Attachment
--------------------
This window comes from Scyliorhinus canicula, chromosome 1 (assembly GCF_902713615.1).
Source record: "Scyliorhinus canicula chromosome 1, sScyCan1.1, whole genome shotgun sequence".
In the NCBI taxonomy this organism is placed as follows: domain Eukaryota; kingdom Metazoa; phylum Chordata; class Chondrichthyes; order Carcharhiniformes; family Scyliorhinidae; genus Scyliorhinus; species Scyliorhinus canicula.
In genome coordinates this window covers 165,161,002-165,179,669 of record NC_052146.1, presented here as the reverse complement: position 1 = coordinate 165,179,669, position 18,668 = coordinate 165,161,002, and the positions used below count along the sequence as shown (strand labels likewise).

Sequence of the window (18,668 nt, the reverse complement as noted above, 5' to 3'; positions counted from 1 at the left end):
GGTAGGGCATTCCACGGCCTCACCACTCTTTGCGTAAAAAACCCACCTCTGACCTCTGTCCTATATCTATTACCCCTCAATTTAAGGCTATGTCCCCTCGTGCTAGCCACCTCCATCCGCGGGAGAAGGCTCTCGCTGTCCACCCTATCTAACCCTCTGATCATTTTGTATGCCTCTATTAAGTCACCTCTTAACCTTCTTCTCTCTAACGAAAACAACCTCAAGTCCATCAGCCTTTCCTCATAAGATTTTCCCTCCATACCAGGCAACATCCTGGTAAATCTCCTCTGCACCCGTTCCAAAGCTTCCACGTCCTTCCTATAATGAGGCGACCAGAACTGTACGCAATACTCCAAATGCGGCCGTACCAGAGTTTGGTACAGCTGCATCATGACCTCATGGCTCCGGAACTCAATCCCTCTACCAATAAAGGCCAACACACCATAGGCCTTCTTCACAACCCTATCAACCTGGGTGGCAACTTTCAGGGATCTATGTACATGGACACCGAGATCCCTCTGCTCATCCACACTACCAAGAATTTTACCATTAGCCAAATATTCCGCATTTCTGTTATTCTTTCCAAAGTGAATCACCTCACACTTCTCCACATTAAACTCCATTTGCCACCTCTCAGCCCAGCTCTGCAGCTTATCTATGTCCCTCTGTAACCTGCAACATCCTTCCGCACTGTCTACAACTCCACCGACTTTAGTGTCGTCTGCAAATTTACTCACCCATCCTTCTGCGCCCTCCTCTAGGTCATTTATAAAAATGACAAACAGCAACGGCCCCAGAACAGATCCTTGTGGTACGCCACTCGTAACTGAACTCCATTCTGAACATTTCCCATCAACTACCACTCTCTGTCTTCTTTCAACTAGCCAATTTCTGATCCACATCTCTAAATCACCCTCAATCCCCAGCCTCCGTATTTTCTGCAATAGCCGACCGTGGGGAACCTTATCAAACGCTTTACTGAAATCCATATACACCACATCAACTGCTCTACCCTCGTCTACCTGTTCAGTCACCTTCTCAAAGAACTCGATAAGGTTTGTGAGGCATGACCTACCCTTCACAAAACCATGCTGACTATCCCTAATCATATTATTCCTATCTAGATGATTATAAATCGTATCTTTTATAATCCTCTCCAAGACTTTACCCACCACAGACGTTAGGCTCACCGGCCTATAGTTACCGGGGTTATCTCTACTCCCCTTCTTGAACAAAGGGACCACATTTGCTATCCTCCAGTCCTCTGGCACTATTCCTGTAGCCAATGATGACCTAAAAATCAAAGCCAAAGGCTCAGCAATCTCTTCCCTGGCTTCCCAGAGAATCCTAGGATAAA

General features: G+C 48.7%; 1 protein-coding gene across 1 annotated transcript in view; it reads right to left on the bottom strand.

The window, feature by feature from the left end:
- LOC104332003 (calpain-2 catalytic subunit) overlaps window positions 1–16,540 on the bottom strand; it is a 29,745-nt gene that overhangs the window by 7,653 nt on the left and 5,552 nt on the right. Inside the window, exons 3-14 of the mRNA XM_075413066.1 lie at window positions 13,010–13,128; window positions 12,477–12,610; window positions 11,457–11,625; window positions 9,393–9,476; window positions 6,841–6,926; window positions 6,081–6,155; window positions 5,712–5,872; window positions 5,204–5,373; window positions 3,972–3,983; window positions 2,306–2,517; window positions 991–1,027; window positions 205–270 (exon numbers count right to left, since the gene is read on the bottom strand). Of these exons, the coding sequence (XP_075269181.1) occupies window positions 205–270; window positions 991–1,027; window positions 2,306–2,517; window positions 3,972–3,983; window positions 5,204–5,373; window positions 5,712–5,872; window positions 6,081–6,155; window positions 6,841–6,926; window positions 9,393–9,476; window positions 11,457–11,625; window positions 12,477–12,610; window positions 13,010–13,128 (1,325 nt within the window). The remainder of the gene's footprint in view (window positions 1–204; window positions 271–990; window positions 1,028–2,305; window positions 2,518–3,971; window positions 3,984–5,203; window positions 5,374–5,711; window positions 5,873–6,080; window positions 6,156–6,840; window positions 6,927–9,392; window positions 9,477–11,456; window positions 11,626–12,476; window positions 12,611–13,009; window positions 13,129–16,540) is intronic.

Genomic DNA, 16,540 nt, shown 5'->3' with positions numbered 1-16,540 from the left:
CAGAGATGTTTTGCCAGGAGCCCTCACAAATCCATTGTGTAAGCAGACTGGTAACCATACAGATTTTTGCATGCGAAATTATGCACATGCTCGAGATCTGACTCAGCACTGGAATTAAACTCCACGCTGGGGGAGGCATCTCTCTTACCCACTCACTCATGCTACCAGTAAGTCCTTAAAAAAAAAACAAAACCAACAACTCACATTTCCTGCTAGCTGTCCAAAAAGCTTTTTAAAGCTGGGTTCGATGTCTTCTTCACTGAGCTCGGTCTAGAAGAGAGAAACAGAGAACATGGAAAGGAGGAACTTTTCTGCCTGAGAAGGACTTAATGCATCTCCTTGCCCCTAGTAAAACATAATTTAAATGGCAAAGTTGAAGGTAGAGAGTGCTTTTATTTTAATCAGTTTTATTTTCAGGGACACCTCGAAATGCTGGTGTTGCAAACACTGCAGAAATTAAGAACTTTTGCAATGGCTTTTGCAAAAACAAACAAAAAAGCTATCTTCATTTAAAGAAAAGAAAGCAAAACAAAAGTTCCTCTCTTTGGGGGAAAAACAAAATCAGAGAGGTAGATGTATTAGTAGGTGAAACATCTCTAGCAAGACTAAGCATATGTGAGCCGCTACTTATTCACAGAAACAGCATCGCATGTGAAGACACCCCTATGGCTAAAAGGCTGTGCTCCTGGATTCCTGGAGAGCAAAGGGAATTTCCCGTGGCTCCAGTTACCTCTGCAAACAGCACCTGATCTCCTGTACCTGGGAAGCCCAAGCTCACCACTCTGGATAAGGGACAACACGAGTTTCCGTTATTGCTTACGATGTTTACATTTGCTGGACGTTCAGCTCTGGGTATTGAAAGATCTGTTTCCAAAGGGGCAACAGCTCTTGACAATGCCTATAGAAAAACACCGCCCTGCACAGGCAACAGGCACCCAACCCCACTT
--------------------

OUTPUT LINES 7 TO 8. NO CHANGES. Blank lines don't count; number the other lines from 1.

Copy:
General features: G+C 48.7%; 1 protein-coding gene across 1 annotated transcript in view; it reads right to left on the bottom strand.

The window, feature by feature from the left end: